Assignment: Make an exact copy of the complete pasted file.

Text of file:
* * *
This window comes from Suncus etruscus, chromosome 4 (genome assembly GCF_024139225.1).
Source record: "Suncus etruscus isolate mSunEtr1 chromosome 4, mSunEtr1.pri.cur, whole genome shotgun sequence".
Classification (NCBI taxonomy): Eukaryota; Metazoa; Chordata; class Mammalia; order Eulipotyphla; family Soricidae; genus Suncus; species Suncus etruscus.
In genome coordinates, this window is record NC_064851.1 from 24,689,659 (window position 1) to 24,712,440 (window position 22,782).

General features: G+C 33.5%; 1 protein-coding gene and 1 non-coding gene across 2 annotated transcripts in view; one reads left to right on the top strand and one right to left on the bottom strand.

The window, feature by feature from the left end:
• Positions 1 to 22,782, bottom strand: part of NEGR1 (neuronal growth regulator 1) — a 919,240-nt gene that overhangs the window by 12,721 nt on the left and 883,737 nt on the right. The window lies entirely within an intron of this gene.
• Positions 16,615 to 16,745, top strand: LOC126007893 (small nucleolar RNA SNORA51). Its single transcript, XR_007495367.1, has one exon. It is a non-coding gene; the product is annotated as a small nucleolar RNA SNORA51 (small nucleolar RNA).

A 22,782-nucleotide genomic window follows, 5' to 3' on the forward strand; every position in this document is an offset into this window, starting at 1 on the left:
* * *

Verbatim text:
This window comes from Suncus etruscus, chromosome 4 (genome assembly GCF_024139225.1).
Source record: "Suncus etruscus isolate mSunEtr1 chromosome 4, mSunEtr1.pri.cur, whole genome shotgun sequence".
Classification (NCBI taxonomy): Eukaryota; Metazoa; Chordata; class Mammalia; order Eulipotyphla; family Soricidae; genus Suncus; species Suncus etruscus.
In genome coordinates, this window is record NC_064851.1 from 24,689,659 (window position 1) to 24,712,440 (window position 22,782).

General features: G+C 33.5%; 1 protein-coding gene and 1 non-coding gene across 2 annotated transcripts in view; one reads left to right on the top strand and one right to left on the bottom strand.

The window, feature by feature from the left end:
• Positions 1 to 22,782, bottom strand: part of NEGR1 (neuronal growth regulator 1) — a 919,240-nt gene that overhangs the window by 12,721 nt on the left and 883,737 nt on the right. The window lies entirely within an intron of this gene.
• Positions 16,615 to 16,745, top strand: LOC126007893 (small nucleolar RNA SNORA51). Its single transcript, XR_007495367.1, has one exon. It is a non-coding gene; the product is annotated as a small nucleolar RNA SNORA51 (small nucleolar RNA).

A 22,782-nucleotide genomic window follows, 5' to 3' on the forward strand; every position in this document is an offset into this window, starting at 1 on the left: